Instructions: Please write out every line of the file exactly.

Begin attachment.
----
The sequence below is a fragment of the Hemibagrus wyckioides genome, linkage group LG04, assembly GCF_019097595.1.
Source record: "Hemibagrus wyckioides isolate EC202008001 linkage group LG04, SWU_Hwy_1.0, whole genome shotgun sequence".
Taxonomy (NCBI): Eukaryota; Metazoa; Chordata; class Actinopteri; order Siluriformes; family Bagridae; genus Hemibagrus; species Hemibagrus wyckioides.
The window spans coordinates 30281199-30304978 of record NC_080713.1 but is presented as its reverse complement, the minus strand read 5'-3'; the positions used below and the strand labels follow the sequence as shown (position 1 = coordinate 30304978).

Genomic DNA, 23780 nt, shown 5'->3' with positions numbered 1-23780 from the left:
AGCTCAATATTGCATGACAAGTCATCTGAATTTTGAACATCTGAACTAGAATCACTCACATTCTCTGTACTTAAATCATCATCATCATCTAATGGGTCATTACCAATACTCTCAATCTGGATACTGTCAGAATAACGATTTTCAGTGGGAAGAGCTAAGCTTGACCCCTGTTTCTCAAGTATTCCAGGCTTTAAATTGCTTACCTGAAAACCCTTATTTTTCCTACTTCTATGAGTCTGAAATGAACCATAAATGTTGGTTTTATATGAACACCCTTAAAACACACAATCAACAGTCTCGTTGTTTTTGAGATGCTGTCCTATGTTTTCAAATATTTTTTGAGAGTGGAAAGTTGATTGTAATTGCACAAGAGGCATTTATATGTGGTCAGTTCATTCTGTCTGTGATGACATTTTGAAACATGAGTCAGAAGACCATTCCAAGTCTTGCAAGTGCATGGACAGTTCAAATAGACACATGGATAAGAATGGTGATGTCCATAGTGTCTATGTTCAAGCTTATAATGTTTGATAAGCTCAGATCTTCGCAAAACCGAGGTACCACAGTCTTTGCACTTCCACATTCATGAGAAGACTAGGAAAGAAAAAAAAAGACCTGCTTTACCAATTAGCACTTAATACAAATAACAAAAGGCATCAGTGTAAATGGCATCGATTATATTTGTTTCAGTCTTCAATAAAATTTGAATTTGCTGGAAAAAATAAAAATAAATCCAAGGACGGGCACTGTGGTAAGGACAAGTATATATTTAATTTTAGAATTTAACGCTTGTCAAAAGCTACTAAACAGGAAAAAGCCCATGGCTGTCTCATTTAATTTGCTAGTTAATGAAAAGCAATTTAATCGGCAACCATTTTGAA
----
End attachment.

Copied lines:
The sequence below is a fragment of the Hemibagrus wyckioides genome, linkage group LG04, assembly GCF_019097595.1.
Source record: "Hemibagrus wyckioides isolate EC202008001 linkage group LG04, SWU_Hwy_1.0, whole genome shotgun sequence".
Taxonomy (NCBI): Eukaryota; Metazoa; Chordata; class Actinopteri; order Siluriformes; family Bagridae; genus Hemibagrus; species Hemibagrus wyckioides.
The window spans coordinates 30281199-30304978 of record NC_080713.1 but is presented as its reverse complement, the minus strand read 5'-3'; the positions used below and the strand labels follow the sequence as shown (position 1 = coordinate 30304978).

Genomic DNA, 23780 nt, shown 5'->3' with positions numbered 1-23780 from the left:
AGCTCAATATTGCATGACAAGTCATCTGAATTTTGAACATCTGAACTAGAATCACTCACATTCTCTGTACTTAAATCATCATCATCATCTAATGGGTCATTACCAATACTCTCAATCTGGATACTGTCAGAATAACGATTTTCAGTGGGAAGAGCTAAGCTTGACCCCTGTTTCTCAAGTATTCCAGGCTTTAAATTGCTTACCTGAAAACCCTTATTTTTCCTACTTCTATGAGTCTGAAATGAACCATAAATGTTGGTTTTATATGAACACCCTTAAAACACACAATCAACAGTCTCGTTGTTTTTGAGATGCTGTCCTATGTTTTCAAATATTTTTTGAGAGTGGAAAGTTGATTGTAATTGCACAAGAGGCATTTATATGTGGTCAGTTCATTCTGTCTGTGATGACATTTTGAAACATGAGTCAGAAGACCATTCCAAGTCTTGCAAGTGCATGGACAGTTCAAATAGACACATGGATAAGAATGGTGATGTCCATAGTGTCTATGTTCAAGCTTATAATGTTTGATAAGCTCAGATCTTCGCAAAACCGAGGTACCACAGTCTTTGCACTTCCACATTCATGAGAAGACTAGGAAAGAAAAAAAAAGACCTGCTTTACCAATTAGCACTTAATACAAATAACAAAAGGCATCAGTGTAAATGGCATCGATTATATTTGTTTCAGTCTTCAATAAAATTTGAATTTGCTGGAAAAAATAAAAATAAATCCAAGGACGGGCACTGTGGTAAGGACAAGTATATATTTAATTTTAGAATTTAACGCTTGTCAAAAGCTACTAAACAGGAAAAAGCCCATGGCTGTCTCATTTAATTTGCTAGTTAATGAAAAGCAATTTAATCGGCAACCATTTTGAA